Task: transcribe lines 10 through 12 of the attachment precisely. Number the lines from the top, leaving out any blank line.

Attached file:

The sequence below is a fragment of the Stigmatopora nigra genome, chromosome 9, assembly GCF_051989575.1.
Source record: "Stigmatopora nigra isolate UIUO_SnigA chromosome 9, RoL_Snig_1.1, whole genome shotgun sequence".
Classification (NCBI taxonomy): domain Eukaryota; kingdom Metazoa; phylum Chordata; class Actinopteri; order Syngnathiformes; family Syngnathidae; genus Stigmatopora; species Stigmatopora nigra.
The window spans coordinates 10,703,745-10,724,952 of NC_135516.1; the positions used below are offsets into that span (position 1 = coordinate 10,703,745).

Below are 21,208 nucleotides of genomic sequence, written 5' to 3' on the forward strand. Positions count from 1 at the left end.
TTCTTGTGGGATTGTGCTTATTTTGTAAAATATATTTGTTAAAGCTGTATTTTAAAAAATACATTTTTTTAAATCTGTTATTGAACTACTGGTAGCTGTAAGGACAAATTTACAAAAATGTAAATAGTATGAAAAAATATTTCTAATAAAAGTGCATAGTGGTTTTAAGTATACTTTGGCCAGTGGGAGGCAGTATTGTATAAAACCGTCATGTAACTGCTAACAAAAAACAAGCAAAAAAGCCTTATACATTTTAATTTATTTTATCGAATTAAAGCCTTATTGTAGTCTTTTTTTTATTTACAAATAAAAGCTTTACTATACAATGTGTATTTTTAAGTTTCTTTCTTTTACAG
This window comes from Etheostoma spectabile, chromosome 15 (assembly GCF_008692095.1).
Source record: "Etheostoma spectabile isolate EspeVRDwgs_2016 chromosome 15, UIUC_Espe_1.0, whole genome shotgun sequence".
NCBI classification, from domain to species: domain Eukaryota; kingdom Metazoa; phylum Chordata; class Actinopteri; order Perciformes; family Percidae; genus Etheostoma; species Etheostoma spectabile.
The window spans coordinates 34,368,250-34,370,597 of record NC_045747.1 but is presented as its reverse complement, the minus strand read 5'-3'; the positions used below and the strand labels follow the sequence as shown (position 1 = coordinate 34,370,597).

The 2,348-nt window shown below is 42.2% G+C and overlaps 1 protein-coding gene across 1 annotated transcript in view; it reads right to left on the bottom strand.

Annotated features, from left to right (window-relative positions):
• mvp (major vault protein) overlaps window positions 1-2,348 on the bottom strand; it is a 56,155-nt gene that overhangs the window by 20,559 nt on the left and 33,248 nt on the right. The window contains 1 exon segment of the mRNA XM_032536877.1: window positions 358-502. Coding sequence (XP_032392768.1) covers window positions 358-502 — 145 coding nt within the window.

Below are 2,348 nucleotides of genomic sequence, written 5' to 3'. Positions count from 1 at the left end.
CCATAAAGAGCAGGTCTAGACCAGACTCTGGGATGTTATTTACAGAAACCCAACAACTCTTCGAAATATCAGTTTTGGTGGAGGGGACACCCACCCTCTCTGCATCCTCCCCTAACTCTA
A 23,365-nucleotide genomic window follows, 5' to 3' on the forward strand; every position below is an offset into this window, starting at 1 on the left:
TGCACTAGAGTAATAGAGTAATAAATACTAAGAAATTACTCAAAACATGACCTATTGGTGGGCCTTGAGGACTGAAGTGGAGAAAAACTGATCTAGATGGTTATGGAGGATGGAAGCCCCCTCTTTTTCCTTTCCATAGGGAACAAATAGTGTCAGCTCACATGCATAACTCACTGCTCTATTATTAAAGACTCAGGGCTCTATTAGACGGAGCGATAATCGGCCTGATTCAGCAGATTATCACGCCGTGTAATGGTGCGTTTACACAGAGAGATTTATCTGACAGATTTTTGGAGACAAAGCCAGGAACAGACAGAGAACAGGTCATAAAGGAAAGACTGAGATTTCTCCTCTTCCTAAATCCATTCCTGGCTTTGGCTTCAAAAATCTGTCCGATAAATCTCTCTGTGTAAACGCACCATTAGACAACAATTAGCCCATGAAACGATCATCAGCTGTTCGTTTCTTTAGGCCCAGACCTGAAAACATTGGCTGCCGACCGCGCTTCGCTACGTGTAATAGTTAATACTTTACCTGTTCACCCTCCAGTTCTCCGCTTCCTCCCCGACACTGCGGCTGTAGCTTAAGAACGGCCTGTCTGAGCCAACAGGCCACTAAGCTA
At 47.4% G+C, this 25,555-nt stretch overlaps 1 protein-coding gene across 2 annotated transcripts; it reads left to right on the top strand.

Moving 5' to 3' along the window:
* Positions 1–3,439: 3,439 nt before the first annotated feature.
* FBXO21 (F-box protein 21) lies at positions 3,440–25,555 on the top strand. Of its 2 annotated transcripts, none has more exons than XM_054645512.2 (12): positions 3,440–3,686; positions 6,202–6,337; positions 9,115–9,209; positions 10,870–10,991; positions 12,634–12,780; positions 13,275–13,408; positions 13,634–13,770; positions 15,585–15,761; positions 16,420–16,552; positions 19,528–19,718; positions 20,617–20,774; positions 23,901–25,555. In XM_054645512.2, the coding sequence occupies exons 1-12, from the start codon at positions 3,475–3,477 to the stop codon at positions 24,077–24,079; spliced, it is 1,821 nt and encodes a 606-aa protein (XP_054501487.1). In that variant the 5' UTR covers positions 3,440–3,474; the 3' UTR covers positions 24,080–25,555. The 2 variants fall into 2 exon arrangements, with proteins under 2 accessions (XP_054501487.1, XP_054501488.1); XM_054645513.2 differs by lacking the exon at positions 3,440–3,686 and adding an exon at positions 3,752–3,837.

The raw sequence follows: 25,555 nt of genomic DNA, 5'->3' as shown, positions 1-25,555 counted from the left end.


The window spans coordinates 34,368,250-34,370,597 of record NC_045747.1 but is presented as its reverse complement, the minus strand read 5'-3'; the positions used below and the strand labels follow the sequence as shown (position 1 = coordinate 34,370,597).

The 2,348-nt window shown below is 42.2% G+C and overlaps 1 protein-coding gene across 1 annotated transcript in view; it reads right to left on the bottom strand.

Annotated features, from left to right (window-relative positions):